More than 200 places of worship at risk from coastal flooding in Hampton Roads

Faith leaders pushing for billions in federal help
A wooden cross with sky
Posted at 6:26 AM, Apr 27, 2022

NORFOLK, VA. - When the heavens open up and the rains come down, a church stands as a place of refuge.

"If the floodwaters are rising fast, get to the church. It's a little bit higher," says Reverend Mark Byrd, Senior Pastor of New Life Metropolitan Community Church in Norfolk.

"But that's a higher ground, a sanctuary, if you will, that we may not be able to claim," Byrd adds.

The church, on Sunset Drive, sits about a mile off of the Chesapeake Bay. But Reverend Byrd worries it is not immune to the rising threat of coastal flooding brought on by sea level rise.

"I'm afraid we become complacent, thinking that dealing with flooding and nuisance flooding, even some of the damage and disruption we have, is just what it means to live in Hampton Roads. But when we look at this report, that was unsettling," Reverend Byrd tells News 3's, Blaine Stewart.

That report shows his is one of the dozens of churches, synagogues, and mosques in Norfolk threatened by sea level rise. In all, about 225 across Hampton Roads, including Christ and Saint Luke's in Ghent, where Norfolk Councilwoman Andria McClellan worships, are threatened by sea level rise. Click here for the interactive map.

"The fact that you get ready for church, and part of getting ready is to check the tides, that's unusual," McClellan said at a news conference along Norfolk's Hague, an area prone to coastal flooding.

Lawmakers like McClellan and State Delegate Nadarius Clark are joining with faith leaders to push Washington for billions of dollars in climate change investments.

"Norfolk is under sea level. We know that it's going to continue to sink. So, we have to put things in place to combat it now," Clark says.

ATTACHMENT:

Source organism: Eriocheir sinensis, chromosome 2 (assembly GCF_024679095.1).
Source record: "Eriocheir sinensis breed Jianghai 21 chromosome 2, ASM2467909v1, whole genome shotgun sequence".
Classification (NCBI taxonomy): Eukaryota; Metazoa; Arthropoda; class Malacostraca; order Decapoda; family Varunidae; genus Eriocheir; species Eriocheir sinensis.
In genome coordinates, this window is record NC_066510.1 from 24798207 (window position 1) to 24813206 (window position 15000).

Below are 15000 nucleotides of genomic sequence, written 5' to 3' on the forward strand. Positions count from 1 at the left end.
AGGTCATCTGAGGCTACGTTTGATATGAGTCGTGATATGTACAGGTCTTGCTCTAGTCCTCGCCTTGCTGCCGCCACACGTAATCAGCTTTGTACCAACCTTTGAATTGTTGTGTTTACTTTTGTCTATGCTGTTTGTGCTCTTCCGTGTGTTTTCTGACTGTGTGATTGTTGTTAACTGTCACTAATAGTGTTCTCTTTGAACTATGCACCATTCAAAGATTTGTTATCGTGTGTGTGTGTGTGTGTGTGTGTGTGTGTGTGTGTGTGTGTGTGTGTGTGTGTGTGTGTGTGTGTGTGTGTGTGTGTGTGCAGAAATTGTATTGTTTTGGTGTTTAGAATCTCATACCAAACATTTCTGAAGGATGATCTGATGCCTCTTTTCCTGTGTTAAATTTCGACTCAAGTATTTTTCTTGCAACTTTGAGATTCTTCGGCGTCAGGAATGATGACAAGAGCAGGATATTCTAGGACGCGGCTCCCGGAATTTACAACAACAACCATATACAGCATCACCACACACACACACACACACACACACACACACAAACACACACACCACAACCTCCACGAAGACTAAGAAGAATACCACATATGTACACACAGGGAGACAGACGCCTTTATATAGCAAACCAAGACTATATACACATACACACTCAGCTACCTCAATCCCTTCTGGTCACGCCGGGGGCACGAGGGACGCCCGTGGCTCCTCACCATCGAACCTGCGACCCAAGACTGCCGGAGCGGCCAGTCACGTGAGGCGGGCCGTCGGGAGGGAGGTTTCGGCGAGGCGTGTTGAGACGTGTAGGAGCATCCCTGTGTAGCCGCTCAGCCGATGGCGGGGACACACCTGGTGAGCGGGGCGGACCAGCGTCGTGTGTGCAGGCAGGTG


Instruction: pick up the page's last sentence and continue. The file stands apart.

In 2019, Old Dominion University conducted its Blue Line Project, aimed at better illustrating the risks sea level rise and coastal flooding pose to our area. Doctor Tom Allen, a professor and leader of the Climate and Sea Level Rise Program at ODU, warns of Norfolk's fate through the rest of this century.

"What we'll see in that scenario is a not so great situation where a lot of our secondary streets are flooded on a daily basis with the high tide," Doctor Allen predicts.

He tells News 3 this flooding would happen not only when it rains or there's a coastal storm, but during every high tide, every day. The streets we depend on to get to work or church would be underwater. Dr. Allen points to drainage and shoreline improvements in Norfolk and theflood protection program just approved in Virginia Beach as ways to help stem the rising tide.

Back at his church, Reverend Byrd just prays we haven't already lost the war.

"It may surprise some people that churches are talking about climate issues and justice issues. But really, that's part of the core of our faith, too," he said.